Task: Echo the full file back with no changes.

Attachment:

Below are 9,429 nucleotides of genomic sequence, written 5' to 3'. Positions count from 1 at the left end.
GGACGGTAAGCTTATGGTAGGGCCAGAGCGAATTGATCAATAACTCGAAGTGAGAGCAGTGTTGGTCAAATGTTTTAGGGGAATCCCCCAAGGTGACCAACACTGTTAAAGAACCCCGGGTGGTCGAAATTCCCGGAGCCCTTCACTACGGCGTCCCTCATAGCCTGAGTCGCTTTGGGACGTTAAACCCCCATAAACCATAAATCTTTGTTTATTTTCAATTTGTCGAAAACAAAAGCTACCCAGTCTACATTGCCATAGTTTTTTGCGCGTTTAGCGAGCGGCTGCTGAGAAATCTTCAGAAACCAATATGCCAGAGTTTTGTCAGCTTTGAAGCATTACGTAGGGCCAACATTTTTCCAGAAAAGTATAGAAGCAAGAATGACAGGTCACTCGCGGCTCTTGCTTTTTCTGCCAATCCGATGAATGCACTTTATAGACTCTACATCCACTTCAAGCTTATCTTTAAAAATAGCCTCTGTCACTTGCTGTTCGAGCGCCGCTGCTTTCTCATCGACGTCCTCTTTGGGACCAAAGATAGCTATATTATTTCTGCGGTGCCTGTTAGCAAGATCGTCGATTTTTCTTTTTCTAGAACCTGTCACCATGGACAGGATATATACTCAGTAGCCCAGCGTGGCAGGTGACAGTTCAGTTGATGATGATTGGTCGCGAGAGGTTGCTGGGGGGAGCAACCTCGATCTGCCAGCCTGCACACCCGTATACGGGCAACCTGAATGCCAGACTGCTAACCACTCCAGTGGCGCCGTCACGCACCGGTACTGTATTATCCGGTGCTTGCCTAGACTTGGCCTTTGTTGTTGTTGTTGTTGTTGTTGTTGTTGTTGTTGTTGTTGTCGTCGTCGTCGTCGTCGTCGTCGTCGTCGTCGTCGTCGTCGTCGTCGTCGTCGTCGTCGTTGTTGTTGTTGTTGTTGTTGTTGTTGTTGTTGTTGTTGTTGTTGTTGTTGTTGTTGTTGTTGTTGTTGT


Below are 9,429 nucleotides of genomic sequence, written 5' to 3'. Positions count from 1 at the left end.
GGACGGTAAGCTTATGGTAGGGCCAGAGCGAATTGATCAATAACTCGAAGTGAGAGCAGTGTTGGTCAAATGTTTTAGGGGAATCCCCCAAGGTGACCAACACTGTTAAAGAACCCCGGGTGGTCGAAATTCCCGGAGCCCTTCACTACGGCGTCCCTCATAGCCTGAGTCGCTTTGGGACGTTAAACCCCCATAAACCATAAATCTTTGTTTATTTTCAATTTGTCGAAAACAAAAGCTACCCAGTCTACATTGCCATAGTTTTTTGCGCGTTTAGCGAGCGGCTGCTGAGAAATCTTCAGAAACCAATATGCCAGAGTTTTGTCAGCTTTGAAGCATTACGTAGGGCCAACATTTTTCCAGAAAAGTATAGAAGCAAGAATGACAGGTCACTCGCGGCTCTTGCTTTTTCTGCCAATCCGATGAATGCACTTTATAGACTCTACATCCACTTCAAGCTTATCTTTAAAAATAGCCTCTGTCACTTGCTGTTCGAGCGCCGCTGCTTTCTCATCGACGTCCTCTTTGGGACCAAAGATAGCTATATTATTTCTGCGGTGCCTGTTAGCAAGATCGTCGATTTTTCTTTTTCTAGAACCTGTCACCATGGACAGGATATATACTCAGTAGCCCAGCGTGGCAGGTGACAGTTCAGTTGATGATGATTGGTCGCGAGAGGTTGCTGGGGGGAGCAACCTCGATCTGCCAGCCTGCACACCCGTATACGGGCAACCTGAATGCCAGACTGCTAACCACTCCAGTGGCGCCGTCACGCACCGGTACTGTATTATCCGGTGCTTGCCTAGACTTGGCCTTTGTTGTTGTTGTTGTTGTTGTTGTTGTTGTTGTTGTTGTTGTCGTCGTCGTCGTCGTCGTCGTCGTCGTCGTCGTCGTCGTCGTCGTCGTCGTCGTCGTCGTTGTTGTTGTTGTTGTTGTTGTTGTTGTTGTTGTTGTTGTTGTTGTTGTTGTTGTTGTTGTTGTTGTTGT